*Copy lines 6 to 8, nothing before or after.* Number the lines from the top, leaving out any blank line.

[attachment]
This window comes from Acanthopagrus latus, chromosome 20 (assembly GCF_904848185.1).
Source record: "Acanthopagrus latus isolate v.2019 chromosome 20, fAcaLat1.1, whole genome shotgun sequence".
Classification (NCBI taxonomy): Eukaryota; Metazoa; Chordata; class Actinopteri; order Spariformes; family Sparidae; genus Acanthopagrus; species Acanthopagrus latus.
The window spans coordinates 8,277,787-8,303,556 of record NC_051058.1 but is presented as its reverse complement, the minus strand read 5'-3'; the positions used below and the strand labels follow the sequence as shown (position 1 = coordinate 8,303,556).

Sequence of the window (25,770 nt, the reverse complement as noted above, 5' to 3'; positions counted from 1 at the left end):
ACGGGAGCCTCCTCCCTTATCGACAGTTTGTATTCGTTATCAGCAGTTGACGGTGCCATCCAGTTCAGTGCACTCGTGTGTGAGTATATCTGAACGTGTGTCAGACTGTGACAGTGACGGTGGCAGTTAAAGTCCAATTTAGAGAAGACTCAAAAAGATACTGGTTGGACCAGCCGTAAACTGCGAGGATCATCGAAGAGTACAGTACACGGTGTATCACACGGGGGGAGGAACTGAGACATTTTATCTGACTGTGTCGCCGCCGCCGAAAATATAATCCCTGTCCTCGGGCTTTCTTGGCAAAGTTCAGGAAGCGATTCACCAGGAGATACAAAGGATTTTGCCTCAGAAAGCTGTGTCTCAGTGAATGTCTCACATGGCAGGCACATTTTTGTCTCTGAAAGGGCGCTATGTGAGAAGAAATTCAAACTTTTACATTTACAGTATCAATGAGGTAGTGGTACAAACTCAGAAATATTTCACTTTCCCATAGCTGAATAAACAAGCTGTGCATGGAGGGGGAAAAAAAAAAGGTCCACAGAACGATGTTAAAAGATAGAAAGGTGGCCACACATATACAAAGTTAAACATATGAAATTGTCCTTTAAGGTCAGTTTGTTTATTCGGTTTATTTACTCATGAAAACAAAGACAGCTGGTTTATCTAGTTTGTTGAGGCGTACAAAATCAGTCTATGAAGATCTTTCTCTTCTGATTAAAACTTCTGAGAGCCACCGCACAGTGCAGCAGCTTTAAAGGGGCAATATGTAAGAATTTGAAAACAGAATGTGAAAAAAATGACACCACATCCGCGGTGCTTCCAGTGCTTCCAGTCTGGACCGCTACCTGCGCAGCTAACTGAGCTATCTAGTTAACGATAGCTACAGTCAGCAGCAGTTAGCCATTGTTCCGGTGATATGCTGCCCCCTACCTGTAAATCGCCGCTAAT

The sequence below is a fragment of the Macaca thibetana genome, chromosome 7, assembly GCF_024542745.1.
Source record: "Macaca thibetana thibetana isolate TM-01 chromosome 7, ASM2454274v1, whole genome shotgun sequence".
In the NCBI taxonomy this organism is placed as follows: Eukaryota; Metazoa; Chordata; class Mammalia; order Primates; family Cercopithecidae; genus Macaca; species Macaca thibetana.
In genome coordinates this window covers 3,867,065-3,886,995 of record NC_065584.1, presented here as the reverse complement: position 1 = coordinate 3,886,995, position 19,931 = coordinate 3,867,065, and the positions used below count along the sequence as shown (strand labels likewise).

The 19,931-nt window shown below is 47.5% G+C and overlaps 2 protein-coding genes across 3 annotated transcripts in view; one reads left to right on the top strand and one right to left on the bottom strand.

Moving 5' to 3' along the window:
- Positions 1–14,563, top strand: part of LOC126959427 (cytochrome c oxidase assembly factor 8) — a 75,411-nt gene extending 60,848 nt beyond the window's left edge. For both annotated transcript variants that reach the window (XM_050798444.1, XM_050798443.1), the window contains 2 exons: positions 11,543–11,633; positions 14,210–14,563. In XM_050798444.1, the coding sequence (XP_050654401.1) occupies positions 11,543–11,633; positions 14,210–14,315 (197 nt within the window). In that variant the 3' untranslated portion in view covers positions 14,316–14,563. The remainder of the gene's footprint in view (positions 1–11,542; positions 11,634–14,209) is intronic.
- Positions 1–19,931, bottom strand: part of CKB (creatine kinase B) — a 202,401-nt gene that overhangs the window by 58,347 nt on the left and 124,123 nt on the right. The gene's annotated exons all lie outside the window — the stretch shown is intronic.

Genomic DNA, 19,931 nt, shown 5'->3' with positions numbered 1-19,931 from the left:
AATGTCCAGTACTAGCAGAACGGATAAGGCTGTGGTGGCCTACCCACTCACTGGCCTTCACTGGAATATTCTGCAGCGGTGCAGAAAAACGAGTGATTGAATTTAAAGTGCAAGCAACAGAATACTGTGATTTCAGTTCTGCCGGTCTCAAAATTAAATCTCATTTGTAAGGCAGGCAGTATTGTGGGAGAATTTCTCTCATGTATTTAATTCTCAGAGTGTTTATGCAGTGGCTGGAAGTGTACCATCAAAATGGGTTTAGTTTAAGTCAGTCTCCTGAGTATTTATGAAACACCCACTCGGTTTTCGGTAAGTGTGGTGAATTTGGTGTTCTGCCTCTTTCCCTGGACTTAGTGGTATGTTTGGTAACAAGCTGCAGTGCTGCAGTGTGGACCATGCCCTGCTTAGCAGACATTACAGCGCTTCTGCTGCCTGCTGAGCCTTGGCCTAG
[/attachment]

ACGGGAGCCTCCTCCCTTATCGACAGTTTGTATTCGTTATCAGCAGTTGACGGTGCCATCCAGTTCAGTGCACTCGTGTGTGAGTATATCTGAACGTGTGTCAGACTGTGACAGTGACGGTGGCAGTTAAAGTCCAATTTAGAGAAGACTCAAAAAGATACTGGTTGGACCAGCCGTAAACTGCGAGGATCATCGAAGAGTACAGTACACGGTGTATCACACGGGGGGAGGAACTGAGACATTTTATCTGACTGTGTCGCCGCCGCCGAAAATATAATCCCTGTCCTCGGGCTTTCTTGGCAAAGTTCAGGAAGCGATTCACCAGGAGATACAAAGGATTTTGCCTCAGAAAGCTGTGTCTCAGTGAATGTCTCACATGGCAGGCACATTTTTGTCTCTGAAAGGGCGCTATGTGAGAAGAAATTCAAACTTTTACATTTACAGTATCAATGAGGTAGTGGTACAAACTCAGAAATATTTCACTTTCCCATAGCTGAATAAACAAGCTGTGCATGGAGGGGGAAAAAAAAAAGGTCCACAGAACGATGTTAAAAGATAGAAAGGTGGCCACACATATACAAAGTTAAACATATGAAATTGTCCTTTAAGGTCAGTTTGTTTATTCGGTTTATTTACTCATGAAAACAAAGACAGCTGGTTTATCTAGTTTGTTGAGGCGTACAAAATCAGTCTATGAAGATCTTTCTCTTCTGATTAAAACTTCTGAGAGCCACCGCACAGTGCAGCAGCTTTAAAGGGGCAATATGTAAGAATTTGAAAACAGAATGTGAAAAAAATGACACCACATCCGCGGTGCTTCCAGTGCTTCCAGTCTGGACCGCTACCTGCGCAGCTAACTGAGCTATCTAGTTAACGATAGCTACAGTCAGCAGCAGTTAGCCATTGTTCCGGTGATATGCTGCCCCCTACCTGTAAATCGCCGCTAAT

The sequence below is a fragment of the Macaca thibetana genome, chromosome 7, assembly GCF_024542745.1.
Source record: "Macaca thibetana thibetana isolate TM-01 chromosome 7, ASM2454274v1, whole genome shotgun sequence".